Bitcoin’s Hardware and the Internet of Things
Bitcoin and the blockchain technology behind it are present in many of the devices populating the Internet of Things. For example, many of the Bitcoin digital wallets reside in tablets, mobile smartphones, and other wearables. Wearables are electronic devices that can be worn on the body, either as accessories or as part of the material used in clothing.
Your bitcoins are protected by your private key. Bitcoin and the blockchain transactions are encrypted using the SHA-256 algorithm. However, most likely, your private key resides in one of your devices, which are connected to the Internet of Things. Remember that the Internet is unsecured. And, if you lose your private key, you lose your bitcoins.
Fortunately, new products are entering the market to improve the security of Bitcoin hardware. For example, KeepKey is a USB device that allows you to protect your private key and keep it offline. You can connect KeepKey to the Internet only when you need to perform a financial transaction. Then, you disconnect KeepKey from the Internet and store it offline. In this way, you can keep your private key secure from malware, viruses, and other malicious attacks. Additionally, access to the KeepKey is PIN protected, which renders it useless if it is stolen.
To enhance the security of your bitcoins, Xapo has developed a new security standard, which is integrated in the Xapo Vault. The Xapo Vault offers to reduce security risks by using three layers of sophisticated cryptographic security. “These processes include multi-factor authentication and private key segmentation, between others.”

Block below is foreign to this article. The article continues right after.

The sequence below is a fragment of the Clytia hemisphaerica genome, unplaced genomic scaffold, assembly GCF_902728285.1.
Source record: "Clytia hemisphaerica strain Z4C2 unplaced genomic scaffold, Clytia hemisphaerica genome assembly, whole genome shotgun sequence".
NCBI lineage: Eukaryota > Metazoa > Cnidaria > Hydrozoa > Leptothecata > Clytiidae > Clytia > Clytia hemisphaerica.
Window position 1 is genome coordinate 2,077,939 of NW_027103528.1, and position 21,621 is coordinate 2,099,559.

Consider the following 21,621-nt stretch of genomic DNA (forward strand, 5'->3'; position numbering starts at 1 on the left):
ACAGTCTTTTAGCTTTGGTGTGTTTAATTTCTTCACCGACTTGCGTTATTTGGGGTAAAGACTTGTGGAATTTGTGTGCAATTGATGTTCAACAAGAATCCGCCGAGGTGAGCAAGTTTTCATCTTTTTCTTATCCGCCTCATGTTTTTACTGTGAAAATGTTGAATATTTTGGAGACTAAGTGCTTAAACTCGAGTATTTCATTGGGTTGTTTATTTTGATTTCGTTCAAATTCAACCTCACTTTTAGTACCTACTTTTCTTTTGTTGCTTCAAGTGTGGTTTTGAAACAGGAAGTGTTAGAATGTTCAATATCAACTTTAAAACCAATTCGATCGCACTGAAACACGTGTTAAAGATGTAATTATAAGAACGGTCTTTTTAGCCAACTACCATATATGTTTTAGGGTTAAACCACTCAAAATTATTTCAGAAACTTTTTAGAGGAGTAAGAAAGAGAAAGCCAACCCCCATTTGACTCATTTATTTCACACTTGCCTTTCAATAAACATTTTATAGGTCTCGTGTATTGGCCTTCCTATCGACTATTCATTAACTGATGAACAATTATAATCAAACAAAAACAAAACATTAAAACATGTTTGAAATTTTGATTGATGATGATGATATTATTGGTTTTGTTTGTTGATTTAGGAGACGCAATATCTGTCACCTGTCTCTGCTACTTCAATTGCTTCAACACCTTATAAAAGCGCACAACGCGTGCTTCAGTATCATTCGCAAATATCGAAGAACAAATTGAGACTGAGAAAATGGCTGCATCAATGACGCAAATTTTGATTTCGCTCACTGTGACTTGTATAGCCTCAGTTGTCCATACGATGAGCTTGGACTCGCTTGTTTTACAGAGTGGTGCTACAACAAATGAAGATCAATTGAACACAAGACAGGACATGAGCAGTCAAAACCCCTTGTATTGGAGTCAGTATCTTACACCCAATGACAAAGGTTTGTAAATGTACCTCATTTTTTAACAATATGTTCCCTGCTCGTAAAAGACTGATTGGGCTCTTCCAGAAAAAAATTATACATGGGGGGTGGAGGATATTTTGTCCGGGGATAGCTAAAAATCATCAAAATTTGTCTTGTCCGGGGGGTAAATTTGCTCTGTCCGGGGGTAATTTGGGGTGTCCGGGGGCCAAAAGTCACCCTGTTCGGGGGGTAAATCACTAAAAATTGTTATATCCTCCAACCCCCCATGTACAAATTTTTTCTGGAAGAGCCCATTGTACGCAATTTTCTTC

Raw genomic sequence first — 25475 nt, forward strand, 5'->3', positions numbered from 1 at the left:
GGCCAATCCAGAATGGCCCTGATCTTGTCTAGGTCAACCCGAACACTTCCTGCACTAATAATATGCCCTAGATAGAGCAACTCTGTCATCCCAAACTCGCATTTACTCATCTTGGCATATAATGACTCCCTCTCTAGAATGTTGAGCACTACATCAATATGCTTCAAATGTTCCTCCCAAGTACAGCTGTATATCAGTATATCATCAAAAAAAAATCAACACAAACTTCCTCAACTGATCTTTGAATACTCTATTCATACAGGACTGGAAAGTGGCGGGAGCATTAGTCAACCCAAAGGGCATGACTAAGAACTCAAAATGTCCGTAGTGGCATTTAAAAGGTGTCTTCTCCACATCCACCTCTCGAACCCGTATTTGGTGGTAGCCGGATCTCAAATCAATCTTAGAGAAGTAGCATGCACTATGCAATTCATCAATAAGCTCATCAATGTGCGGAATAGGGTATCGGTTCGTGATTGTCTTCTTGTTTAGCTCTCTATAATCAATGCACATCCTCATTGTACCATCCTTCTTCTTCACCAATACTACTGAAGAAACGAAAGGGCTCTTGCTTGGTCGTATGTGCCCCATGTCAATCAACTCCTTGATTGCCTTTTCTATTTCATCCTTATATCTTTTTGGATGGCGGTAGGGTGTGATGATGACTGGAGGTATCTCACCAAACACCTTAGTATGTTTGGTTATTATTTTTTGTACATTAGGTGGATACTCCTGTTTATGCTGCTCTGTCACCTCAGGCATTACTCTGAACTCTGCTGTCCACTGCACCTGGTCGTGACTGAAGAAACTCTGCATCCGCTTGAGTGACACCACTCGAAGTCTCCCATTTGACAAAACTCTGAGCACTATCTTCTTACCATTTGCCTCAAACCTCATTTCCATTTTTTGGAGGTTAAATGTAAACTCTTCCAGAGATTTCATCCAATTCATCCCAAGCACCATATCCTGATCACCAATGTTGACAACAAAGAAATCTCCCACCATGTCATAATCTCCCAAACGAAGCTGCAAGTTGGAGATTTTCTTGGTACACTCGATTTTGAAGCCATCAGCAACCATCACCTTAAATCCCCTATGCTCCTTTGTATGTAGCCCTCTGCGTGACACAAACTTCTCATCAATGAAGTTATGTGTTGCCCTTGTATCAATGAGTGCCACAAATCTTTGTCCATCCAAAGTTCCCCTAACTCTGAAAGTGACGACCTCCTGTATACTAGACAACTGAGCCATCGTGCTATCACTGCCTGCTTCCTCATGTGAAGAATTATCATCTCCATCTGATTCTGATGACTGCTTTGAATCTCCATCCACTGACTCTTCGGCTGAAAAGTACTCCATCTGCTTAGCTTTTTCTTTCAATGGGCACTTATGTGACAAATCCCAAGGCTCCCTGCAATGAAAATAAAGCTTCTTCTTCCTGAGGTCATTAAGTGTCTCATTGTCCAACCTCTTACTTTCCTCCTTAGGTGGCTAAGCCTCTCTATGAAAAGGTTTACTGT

Xapo maintains a global, redundant network of vaults. This network is made up of vaults that are housed in high-security installations; one such vault is actually located deep within a decommissioned Swiss military bunker. When you move your bitcoins from a Xapo vault to your electronic wallet, several security steps are executed over the course of 48 hours. Xapo also states that it uses a satellite to continually monitor and validate the system-wide security of the terrestrial network. Interestingly, bitcoins stored in the Xapo Vault are insured by third-party insurance companies.
So by using Bitcoin, you get the benefit of financial pseudonymity. This characteristic, when combined with other technologies, particularly with anonymous communications and offline storage of your private key, could help minimize the security risks inherent to the Internet of Things.
What are your thoughts on the security of storing your Bitcoin private key offline? Let us know in the comments below!